Unlike St. Paul, Caroline Boudreaux’s conversion came not on a road, but in the dormitory of an Indian orphanage.

Caroline Boudreaux with Indian orphans. Contributed by Jim Innes

In May 2000, the backpacking Austinite landed in Mumbai, India. It was hot, 110 degrees.

“A horrible time to visit India, ” says the former TV advertising representative, who had quit a lucrative job with the local Fox channel to travel the world.

While in India, her traveling companion, Christine Monheim-Poyner, wanted to look up a child she had sponsored. The Americans encountered multiple obstacles contacting the boy, Manus, in part because of language problems (the subcontinent is home to hundreds). Eventually they discovered he was in the state of Orissa, on the opposite coast of India.

When they discovered it would take $750 each to reach Orissa, Monheim-Poyner suggested: “Let’s just send the money to him.”

“No way, ” Boudreaux, now 40, remembers saying. “You dragged me here, and we are meeting this child.”

When they arrived at Manus’ village, the women received the “National Geographic welcome.” Men lined the streets; women took them among the mud huts. Drums played. A woman washed their feet and dried them with her dress.

Then there was Manus.

“There he was, this little boy, ” Boudreaux says. “He took us into his mud hut, which was surprisingly cool. There were two rooms for six people, no bathroom or kitchen. We thought we had met the poorest people in the world. We were wrong.”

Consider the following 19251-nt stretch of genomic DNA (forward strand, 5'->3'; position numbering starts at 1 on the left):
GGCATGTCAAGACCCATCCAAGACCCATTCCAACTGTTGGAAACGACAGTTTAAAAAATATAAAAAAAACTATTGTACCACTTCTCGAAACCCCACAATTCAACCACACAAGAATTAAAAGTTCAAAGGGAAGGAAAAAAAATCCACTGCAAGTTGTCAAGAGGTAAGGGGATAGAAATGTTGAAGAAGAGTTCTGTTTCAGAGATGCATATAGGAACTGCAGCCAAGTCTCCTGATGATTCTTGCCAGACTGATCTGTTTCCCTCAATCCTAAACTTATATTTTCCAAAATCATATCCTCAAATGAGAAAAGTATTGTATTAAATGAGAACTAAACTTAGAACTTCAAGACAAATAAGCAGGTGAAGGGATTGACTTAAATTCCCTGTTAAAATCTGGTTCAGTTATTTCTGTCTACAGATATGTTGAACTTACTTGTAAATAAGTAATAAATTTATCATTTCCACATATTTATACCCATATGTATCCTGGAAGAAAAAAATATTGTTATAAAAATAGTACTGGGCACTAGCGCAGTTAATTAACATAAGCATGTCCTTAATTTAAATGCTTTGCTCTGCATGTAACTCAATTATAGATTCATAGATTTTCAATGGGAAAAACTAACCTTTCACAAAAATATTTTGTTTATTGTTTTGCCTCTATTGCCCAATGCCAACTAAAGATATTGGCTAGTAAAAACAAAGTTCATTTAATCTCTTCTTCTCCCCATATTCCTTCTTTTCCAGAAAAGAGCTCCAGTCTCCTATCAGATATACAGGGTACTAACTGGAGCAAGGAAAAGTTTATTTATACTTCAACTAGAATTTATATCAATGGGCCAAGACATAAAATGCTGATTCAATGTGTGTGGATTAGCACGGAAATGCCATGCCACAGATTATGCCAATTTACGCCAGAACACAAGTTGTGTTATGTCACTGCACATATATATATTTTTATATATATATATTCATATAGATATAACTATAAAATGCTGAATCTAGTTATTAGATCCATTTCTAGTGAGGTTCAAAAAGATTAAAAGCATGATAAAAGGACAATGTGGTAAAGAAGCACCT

Caroline Boudreaux at Sooch Village. Contributed by Lisa Dirks.

The Americans lingered in Orissa, doing volunteer work, making rope swings, reading English to the children, playing with them. On May 14, 2000 – Mother’s Day – Boudreaux called her mom back in the States, then attended dinner at the home of the Christian Children’s Fund’s director.

The Americans were not prepared for what they found there.

“There were 110 bald, filthy, empty-looking orphan children, ” she says. “They ate rice. We were given chicken.”

They sat through their children’s Hindu prayers. A girl, Sheebani, put her head on Boudreaux‘s knee. “They are so desperate for affection, they push their bodies into you, ” she says.

The girl fell asleep in her arms and urinated. Boudreaux went to put her to bed.

“The place smelled like hell, ” she says of the dormitory without a trace of comforts. “As I set her down, I heard her bones hitting the wood of the bed. I thought, ‘This just isn’t right.’ I had to do something.”

The dormitory shock continued to bother her. “I just couldn’t get right, ” she says. She sought out an Internet cafe and wrote down the experience: “It was cathartic. And I was able to capture the moment while it was fresh in my mind.”

Once out of shock, her first impulse was to purchase mattresses for every child in the orphanage. She and Monheim-Poyner e-mailed all their friends for donations. When they brought the offer to the orphanage’s director, he said, though mattresses were nice: “We don’t even have clean water.”

“This was my first introduction to real need, ” Boudreaux says.

It would lead to the creation of her Austin-based Miracle Foundation, which now operates four orphanages in India, two in Orissa and two in Jharkhand.